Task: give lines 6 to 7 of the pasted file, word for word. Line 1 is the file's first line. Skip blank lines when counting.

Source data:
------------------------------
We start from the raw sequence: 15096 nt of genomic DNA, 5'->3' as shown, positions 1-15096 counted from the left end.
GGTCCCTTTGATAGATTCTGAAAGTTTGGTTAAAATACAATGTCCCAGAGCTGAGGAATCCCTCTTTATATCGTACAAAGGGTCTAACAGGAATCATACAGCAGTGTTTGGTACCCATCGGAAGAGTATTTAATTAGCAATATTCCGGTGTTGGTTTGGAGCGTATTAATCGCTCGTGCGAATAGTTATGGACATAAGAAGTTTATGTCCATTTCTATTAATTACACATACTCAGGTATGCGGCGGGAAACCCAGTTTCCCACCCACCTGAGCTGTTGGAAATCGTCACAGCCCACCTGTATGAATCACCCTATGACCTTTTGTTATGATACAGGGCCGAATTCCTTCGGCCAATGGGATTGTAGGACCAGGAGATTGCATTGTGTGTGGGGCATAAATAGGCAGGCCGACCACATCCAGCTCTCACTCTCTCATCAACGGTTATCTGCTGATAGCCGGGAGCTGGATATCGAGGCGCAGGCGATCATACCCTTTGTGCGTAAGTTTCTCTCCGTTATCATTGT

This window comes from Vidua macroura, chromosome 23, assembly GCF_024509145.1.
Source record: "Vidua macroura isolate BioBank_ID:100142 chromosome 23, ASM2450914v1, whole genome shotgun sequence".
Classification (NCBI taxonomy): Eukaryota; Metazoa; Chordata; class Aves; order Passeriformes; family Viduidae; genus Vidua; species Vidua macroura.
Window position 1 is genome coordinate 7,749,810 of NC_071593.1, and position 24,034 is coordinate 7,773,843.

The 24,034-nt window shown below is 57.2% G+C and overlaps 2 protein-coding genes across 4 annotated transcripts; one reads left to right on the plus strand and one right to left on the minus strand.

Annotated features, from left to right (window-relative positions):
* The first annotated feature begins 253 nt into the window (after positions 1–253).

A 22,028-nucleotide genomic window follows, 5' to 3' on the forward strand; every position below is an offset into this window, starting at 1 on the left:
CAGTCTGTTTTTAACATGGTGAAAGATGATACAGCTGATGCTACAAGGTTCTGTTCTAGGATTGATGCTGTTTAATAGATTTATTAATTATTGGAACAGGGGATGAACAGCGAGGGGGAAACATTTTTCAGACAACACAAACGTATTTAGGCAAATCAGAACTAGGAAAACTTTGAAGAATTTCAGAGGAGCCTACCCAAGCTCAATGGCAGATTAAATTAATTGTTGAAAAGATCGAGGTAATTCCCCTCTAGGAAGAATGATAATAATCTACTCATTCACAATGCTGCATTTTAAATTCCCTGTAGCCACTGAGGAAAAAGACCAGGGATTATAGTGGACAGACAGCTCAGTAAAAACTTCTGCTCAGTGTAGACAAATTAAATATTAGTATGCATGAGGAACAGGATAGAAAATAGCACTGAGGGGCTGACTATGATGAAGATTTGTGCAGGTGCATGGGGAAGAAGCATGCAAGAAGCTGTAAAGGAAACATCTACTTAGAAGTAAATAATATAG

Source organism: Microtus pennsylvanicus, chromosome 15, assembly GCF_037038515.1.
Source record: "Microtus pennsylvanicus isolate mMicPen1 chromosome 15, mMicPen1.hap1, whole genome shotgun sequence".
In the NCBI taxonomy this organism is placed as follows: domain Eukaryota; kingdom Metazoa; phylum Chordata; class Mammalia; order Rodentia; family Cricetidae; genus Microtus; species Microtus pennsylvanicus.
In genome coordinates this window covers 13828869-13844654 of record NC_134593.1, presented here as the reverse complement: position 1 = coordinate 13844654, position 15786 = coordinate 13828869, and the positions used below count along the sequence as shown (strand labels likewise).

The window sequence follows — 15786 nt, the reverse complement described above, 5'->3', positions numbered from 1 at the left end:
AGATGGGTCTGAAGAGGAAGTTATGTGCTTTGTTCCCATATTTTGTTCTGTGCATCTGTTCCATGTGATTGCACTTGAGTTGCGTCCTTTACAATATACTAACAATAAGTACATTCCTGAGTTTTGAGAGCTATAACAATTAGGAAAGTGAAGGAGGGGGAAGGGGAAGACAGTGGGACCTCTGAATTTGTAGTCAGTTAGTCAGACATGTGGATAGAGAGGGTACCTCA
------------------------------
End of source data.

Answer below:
Window position 1 is genome coordinate 7,749,810 of NC_071593.1, and position 24,034 is coordinate 7,773,843.

The 24,034-nt window shown below is 57.2% G+C and overlaps 2 protein-coding genes across 4 annotated transcripts; one reads left to right on the plus strand and one right to left on the minus strand.